Medical personnel assess the patient's condition by measuring vital signs and reflexes and by performing a neurological examination. They check the patient's temperature, blood pressure, pulse, breathing rate, and pupil size and response to light. They assess the patient's level of consciousness and neurological functioning using the Glasgow Coma Scale.
Imaging tests help in determining the diagnosis and prognosis of a TBI patient. Patients with mild to moderate injuries may receive skull and neck X-rays to check for bone fractures. For moderate to severe cases, the gold standard imaging test is a computed tomography (CT) scan, which creates a series of cross-sectional X-ray images of the head and brain and can show bone fractures as well as the presence of hemorrhage, hematomas, contusions, brain tissue swelling, and tumors. Magnetic resonance imaging (MRI) may be used after the initial assessment and treatment of the TBI patient. MRI uses magnetic fields to detect subtle changes in brain tissue content and can show more detail than X-rays or CT. The use of CT and MRI is standard in TBI treatment, but other imaging and diagnostic techniques that may be used to confirm a particular diagnosis include cerebral angiography, electroencephalography (EEG), transcranial Doppler ultrasound, and single photon emission computed tomography (SPECT).
Approximately half of severely head-injured patients will need surgery to remove or repair hematomas or contusions. Patients may also need surgery to treat injuries in other parts of the body. These patients usually go to the intensive care unit after surgery.
Sometimes when the brain is injured swelling occurs and fluids accumulate within the brain space. It is normal for bodily injuries to cause swelling and disruptions in fluid balance. But when an injury occurs inside the skull-encased brain, there is no place for swollen tissues to expand and no adjoining tissues to absorb excess fluid. This leads to increased pressure is called intracranial pressure (ICP). High ICP can cause delicate brain tissue to be crushed, or parts of the brain to herniate across structures within the skull, causing severe damage.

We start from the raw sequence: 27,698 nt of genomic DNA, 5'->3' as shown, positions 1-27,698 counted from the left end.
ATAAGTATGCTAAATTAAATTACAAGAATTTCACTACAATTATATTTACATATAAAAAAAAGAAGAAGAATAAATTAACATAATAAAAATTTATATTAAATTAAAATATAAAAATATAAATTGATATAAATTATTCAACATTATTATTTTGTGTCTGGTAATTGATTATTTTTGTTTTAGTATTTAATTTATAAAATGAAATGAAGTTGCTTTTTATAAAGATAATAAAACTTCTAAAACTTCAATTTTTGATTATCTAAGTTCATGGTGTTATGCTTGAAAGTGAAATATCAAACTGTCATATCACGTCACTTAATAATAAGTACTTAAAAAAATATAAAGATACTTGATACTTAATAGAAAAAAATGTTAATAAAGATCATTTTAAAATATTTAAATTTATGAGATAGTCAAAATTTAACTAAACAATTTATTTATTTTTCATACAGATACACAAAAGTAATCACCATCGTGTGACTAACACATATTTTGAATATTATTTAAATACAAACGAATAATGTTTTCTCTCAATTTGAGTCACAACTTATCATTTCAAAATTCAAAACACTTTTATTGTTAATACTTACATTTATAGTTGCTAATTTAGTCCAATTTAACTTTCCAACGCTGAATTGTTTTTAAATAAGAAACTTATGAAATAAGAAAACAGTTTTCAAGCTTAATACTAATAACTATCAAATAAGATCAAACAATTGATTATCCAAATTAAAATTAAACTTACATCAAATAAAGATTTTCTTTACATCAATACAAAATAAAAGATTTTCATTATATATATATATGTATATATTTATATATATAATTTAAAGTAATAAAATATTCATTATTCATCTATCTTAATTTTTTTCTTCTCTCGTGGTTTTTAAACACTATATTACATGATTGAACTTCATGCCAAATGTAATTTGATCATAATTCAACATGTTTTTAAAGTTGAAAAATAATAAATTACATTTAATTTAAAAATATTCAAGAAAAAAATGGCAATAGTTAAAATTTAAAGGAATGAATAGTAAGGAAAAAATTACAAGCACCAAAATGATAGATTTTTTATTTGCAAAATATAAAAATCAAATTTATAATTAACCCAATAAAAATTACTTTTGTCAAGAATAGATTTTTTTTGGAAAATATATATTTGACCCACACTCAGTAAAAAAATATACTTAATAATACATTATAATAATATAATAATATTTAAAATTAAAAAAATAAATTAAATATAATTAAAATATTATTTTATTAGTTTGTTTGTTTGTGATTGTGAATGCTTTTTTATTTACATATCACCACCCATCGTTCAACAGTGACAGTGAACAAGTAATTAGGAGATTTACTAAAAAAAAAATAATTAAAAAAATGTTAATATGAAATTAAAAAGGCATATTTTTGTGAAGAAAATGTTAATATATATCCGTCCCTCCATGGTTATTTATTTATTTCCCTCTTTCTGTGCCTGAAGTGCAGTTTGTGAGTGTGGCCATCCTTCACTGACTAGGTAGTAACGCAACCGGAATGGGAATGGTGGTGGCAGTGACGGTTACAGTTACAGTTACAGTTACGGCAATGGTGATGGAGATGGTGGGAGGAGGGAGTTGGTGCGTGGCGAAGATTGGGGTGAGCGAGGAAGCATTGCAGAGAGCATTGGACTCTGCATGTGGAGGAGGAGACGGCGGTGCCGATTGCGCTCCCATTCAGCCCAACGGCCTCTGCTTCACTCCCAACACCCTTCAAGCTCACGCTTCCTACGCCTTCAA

Medical personnel measure a patient's ICP using a probe or catheter. The instrument is inserted through the skull to the subarachnoid level and is connected to a monitor that registers the patient's ICP. If a patient has high ICP, he or she may undergo a ventriculostomy, a procedure that drains cerebrospinal fluid (CSF) from the ventricles to bring the pressure down by way of an external ventricular drain (EVD). Barbiturates can be used to decrease ICP; mannitol was thought to be useful, but it appears likely that the studies suggesting it was of use may have been falsified. Decompressive craniectomy is a last-resort surgical procedure in which part of the skull is removed in an attempt to reduce severely high ICP.